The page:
Crist’s visit to small farms as part of our work on a new project serves as a reminder of the amazing diversity and abundance of fruits and vegetables growing in many fertile parts of this country. In Kerala it seems that any seed or stick placed into the rich soil will sprout, and even in the sandy or red clay soil of Maharashtra he found vegetables with explosive flavor. He described the mango trees that surrounded the farm – not only was he in “mango headquarters”, as he put it – he was likely surrounded by the one of the most prized of this “king of fruit” – the Alphonso.
Note to self: visit during mango season.
My many visits to markets serve as windows into the culture of my host country, and the fruits and vegetables I find during those explorations serve as inspiration to both expand my knowledge of what is available as well as my creative use of what I buy. Not only does it make sense to buy what is local and in season – it’s healthier and tastier too!
Our first experience of living abroad was Costa Rica in the mid-1990s. I’d always loved mangos and during that time I experimented with family recipes based on familiar fruits such as peaches or apples, replacing the temperate climate fruit with the tropical fruit during season. Savory peach chutney or sweet peach tart became the same recipes with mangos. Classic apple tarte tatin got the mango treatment as well, all with excellent results.
Our move to Paris during peak summer meant markets overflowing with all varieties of estival fruit. If a fruit is sturdy enough to hold up to slow stovetop cooking it’s a good candidate for tarte tatin, and we tried each variety with pleasure. We brought the same excited expectation to the table here in India when we found small plums in the market.
One of the many special things about this type of tart is that despite the “cross fingers” task of flipping it onto the waiting platter (the tart is baked upside down, i.e.fruit on bottom, crust on top) and the occasionally fickle process of cooking the fruit in a caramelizing mixture of sugar and butter, if the fruit was good to begin with it will be delicious no matter how it looks in the end!
There are many opinions about the crust. I usually make a simple pie or tart crust, although some prefer to use puff pastry. The primary thing is to roll the crust out in advance and chill it while you prepare the fruit. It should be slightly wider in diameter than the cast iron or other over proof pan you’ll be using to bake the tart.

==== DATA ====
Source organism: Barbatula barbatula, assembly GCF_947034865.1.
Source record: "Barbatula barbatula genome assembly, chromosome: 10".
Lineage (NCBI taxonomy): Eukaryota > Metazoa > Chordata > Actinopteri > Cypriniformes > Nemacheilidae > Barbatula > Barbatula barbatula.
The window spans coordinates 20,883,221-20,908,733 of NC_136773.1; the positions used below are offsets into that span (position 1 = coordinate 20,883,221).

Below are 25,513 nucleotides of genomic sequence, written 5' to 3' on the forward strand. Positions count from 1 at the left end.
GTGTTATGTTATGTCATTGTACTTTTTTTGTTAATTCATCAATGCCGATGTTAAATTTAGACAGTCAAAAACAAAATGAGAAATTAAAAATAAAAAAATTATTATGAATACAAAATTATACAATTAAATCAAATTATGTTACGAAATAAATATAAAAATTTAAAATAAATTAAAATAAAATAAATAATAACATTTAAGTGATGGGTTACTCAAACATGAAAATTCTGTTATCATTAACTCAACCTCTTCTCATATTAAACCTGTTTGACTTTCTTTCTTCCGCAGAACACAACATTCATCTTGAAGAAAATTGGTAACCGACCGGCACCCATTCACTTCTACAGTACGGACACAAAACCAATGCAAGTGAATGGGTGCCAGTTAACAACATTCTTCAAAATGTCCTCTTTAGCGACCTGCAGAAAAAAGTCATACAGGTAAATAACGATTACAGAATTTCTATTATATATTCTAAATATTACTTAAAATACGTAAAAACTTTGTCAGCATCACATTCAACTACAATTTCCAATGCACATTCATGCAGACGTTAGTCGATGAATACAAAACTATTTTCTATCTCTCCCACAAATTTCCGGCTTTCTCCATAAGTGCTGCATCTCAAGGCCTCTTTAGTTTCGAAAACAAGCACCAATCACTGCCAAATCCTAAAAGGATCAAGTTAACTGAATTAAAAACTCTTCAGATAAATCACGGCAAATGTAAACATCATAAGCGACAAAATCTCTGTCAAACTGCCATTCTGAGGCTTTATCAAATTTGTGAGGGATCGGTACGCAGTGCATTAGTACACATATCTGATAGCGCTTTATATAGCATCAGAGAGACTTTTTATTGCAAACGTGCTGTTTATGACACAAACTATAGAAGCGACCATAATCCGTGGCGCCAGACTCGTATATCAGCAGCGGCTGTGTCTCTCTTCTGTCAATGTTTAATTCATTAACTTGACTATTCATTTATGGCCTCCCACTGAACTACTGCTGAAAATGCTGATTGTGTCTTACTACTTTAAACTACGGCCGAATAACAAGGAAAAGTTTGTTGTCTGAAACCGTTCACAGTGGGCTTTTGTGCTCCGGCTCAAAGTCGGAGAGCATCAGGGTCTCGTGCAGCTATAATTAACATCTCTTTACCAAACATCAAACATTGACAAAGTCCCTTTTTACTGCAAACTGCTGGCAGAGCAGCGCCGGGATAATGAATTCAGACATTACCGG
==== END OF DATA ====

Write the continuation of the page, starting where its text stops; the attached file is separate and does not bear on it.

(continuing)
6 Granny Smith apples, or other hard, tart apple ; or apricots, plums ; or ripe mangos
1 9-inch pie crust dough
8 tablespoons (1 stick) unsalted butter
1 cup sugar
1/8 teaspoon salt
Ice cream or crème fraîche, optional for serving
Preheat the oven to 375°F.
1. Fruit and Crust: Peel apples, slice into quarters, and remove the core. If using plums or other stone fruit, after washing cut in half from pit end. For mangoes, peel and cut into wedges. Roll out the pie crust to a little larger than your cooking pan on a piece of wax paper and keep chilled in the refrigerator while you cook the fruit.
2. Caramel sauce. Melt the better in the skillet over medium to medium-high heat, then stir in the sugar. It might be grainy at first, then start to dissolve into a syrupy liquid.
3. Add the fruit to the sauce. When the sugar and butter are bubbling, add the apples and sprinkle with salt. You don’t have to arrange the fruit now.
4. Cook the fruit until caramelized. Cook fruit, stirring every few minutes, until the sauce darkens to a deep amber caramel color – the fruit will be releasing its juices. This should take 12 to 15 minutes. Carefully turn the fruit as you stir them so they are coated with the caramel sauce.
5. Top with the pie crust. Remove the pan from the heat. With a fork and a spatula, carefully arrange fruit into concentric circles. Apples or mangoes either with their rounded surfaces against the bottom of the pan or laying sideways; Plums with rounded side down. Drape the chilled crust over the hot fruit being careful not to touch the hot pan or sauce. Tuck the edges of the pie crust into the pan and prick with a fork.
6. Bake. Bake for 20 to 25 minutes, until the crust is golden brown.
7. Remove from oven and cool briefly. Set on a cooling rack and cool for 10-20 minutes.
8. Invert. Run a knife around the edge of the pie crust to separate it from the pan. Shake the skillet a few times to loosen the fruit in the caramel sauce. Place a platter over the top of the skillet. Using oven mitts, grip the plate and the skillet, take a breath and swiftly turn them both over so the pie plate is on the bottom and the skillet is on top. Once you start you can’t stop – so you have to COMMIT!
9. Remove the skillet and make presentable. Gently lift the skillet away and re-arrange any fruit that has shifted. Scrape any remaining caramel sauce from pan with spatula and drizzle over the tarte.
10. Serve warm with ice cream or crème fraîche. Serve while still warm, topped with ice cream or a dollop of crème fraîche.